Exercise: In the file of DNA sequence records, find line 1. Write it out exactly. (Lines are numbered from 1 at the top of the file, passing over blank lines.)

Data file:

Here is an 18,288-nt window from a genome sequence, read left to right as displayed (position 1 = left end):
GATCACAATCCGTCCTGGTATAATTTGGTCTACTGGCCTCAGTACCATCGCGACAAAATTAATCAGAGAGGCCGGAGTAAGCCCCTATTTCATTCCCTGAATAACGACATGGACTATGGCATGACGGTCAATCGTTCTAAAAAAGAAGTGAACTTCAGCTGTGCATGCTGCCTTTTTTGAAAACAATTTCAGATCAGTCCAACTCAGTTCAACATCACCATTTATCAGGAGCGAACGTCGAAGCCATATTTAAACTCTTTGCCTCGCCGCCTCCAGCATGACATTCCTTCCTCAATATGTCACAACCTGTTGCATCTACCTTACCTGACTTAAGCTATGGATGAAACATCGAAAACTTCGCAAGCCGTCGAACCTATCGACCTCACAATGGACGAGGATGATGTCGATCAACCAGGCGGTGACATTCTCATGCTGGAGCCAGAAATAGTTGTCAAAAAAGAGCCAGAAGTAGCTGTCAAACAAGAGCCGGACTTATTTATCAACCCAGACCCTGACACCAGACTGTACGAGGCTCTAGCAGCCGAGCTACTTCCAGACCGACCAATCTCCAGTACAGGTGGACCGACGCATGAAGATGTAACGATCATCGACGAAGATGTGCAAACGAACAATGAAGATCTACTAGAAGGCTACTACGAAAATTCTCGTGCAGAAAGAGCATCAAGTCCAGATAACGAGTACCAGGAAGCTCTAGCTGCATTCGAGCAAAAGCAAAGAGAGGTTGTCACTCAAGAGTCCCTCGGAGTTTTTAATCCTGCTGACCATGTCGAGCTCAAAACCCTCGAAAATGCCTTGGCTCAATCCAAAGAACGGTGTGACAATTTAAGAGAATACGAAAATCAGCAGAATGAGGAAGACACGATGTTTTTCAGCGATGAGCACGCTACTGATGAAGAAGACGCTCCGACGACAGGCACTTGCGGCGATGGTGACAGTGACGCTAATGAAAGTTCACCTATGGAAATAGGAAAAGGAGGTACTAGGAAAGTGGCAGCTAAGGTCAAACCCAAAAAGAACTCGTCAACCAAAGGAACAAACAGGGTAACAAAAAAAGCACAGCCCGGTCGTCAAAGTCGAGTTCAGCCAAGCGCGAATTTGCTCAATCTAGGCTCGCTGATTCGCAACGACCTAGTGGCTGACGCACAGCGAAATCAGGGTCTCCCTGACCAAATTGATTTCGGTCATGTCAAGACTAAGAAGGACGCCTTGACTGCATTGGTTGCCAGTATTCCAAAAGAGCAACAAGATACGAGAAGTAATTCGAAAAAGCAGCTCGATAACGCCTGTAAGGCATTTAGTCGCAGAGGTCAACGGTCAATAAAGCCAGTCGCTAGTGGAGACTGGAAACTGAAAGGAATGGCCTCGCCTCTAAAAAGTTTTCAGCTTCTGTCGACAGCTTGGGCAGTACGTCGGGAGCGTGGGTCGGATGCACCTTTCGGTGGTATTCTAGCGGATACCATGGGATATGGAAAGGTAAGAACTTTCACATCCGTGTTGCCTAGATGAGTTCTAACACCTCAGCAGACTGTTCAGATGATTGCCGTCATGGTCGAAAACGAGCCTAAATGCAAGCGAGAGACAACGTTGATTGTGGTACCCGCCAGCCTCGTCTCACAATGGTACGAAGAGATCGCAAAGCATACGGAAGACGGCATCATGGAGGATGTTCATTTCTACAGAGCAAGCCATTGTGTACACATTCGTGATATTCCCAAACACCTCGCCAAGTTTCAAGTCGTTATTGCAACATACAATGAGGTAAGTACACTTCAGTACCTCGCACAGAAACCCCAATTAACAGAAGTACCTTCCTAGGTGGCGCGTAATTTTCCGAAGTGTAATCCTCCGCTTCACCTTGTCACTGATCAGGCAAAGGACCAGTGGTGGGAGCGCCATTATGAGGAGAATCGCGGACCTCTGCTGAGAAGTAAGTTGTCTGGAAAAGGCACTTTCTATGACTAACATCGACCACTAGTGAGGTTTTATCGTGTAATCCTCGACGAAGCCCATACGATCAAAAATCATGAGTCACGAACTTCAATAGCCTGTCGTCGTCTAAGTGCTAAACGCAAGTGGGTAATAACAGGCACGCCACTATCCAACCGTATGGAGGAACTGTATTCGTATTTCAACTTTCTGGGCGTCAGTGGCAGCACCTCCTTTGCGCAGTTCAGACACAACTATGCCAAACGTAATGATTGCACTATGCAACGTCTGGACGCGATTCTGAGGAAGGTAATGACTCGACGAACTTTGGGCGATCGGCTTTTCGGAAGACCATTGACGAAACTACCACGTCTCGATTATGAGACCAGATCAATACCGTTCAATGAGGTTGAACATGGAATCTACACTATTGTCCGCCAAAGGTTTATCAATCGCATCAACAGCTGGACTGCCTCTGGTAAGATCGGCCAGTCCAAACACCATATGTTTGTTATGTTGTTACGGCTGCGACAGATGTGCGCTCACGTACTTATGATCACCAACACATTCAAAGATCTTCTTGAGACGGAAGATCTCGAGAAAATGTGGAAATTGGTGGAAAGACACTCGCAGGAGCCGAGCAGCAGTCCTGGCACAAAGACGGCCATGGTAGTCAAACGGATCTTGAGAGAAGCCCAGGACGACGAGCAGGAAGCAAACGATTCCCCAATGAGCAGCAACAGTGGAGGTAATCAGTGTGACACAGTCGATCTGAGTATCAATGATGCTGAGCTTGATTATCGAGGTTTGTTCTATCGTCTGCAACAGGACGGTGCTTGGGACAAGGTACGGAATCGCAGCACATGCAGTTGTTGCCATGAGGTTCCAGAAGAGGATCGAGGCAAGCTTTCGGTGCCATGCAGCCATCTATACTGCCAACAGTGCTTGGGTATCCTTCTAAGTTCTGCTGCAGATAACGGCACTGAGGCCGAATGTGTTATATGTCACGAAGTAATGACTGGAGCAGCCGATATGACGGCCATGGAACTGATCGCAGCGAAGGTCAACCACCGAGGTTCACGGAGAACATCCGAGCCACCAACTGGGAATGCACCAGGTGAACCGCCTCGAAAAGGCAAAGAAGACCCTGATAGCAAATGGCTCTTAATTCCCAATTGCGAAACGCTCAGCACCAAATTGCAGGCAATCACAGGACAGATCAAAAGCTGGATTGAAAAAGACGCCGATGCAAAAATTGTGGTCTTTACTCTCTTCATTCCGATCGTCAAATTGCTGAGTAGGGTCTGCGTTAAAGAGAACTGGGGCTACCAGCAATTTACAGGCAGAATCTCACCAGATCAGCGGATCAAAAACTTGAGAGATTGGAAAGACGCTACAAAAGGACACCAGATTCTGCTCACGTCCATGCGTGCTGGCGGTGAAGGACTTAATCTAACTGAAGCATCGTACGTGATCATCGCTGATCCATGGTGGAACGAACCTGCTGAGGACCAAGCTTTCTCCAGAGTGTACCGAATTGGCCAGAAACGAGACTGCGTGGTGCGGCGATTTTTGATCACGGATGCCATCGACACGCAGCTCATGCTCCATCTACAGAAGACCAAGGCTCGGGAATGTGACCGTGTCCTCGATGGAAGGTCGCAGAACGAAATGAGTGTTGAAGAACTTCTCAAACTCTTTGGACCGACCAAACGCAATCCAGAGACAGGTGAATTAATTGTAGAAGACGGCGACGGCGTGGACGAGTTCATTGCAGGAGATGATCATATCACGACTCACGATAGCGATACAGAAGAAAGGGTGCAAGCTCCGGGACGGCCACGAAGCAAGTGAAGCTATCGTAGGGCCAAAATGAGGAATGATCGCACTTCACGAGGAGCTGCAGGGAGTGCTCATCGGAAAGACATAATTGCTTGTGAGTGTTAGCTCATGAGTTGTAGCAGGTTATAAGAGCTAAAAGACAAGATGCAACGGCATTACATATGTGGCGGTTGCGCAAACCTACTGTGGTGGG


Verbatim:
Here is an 18,288-nt window from a genome sequence, read left to right as displayed (position 1 = left end):